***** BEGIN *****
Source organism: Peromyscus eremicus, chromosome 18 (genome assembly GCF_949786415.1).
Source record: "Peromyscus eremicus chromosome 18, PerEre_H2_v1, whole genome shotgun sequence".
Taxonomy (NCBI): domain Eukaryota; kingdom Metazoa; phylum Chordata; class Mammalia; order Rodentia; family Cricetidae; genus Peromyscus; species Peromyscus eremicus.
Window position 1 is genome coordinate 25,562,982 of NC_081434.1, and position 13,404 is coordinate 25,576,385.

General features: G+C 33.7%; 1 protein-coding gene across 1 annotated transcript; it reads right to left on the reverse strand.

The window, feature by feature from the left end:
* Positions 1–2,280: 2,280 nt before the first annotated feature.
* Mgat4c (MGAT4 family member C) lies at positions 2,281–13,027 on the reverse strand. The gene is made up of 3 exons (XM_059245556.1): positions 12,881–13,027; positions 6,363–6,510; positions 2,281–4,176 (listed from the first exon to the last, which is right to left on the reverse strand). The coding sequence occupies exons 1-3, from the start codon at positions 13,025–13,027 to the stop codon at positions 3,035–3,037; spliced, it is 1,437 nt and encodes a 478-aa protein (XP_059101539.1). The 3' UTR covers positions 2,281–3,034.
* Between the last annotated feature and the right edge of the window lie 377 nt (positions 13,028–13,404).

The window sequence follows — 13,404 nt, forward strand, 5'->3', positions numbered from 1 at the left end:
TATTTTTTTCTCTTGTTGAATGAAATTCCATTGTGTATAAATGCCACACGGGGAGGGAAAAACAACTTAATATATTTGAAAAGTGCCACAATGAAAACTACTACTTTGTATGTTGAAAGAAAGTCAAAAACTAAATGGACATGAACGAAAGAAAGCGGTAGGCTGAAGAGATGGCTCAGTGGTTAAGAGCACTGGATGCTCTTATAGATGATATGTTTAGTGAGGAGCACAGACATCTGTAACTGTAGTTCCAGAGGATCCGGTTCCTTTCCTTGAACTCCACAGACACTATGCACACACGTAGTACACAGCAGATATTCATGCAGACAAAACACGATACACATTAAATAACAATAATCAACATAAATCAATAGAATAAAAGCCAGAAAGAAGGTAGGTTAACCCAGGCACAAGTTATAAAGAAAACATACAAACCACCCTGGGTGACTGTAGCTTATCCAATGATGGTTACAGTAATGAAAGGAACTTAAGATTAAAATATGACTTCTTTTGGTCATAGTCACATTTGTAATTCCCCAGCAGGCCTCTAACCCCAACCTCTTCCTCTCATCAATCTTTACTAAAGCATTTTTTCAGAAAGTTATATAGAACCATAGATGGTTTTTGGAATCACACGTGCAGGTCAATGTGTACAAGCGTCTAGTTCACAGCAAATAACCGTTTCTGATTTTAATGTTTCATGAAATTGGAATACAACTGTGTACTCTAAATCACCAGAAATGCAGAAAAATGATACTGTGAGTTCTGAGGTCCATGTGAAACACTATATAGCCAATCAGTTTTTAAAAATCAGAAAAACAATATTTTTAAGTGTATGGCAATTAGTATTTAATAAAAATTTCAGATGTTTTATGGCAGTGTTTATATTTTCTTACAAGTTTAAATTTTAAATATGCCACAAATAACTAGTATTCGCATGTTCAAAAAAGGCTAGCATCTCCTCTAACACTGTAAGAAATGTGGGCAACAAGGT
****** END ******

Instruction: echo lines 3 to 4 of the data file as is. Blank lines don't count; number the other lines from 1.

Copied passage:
Taxonomy (NCBI): domain Eukaryota; kingdom Metazoa; phylum Chordata; class Mammalia; order Rodentia; family Cricetidae; genus Peromyscus; species Peromyscus eremicus.
Window position 1 is genome coordinate 25,562,982 of NC_081434.1, and position 13,404 is coordinate 25,576,385.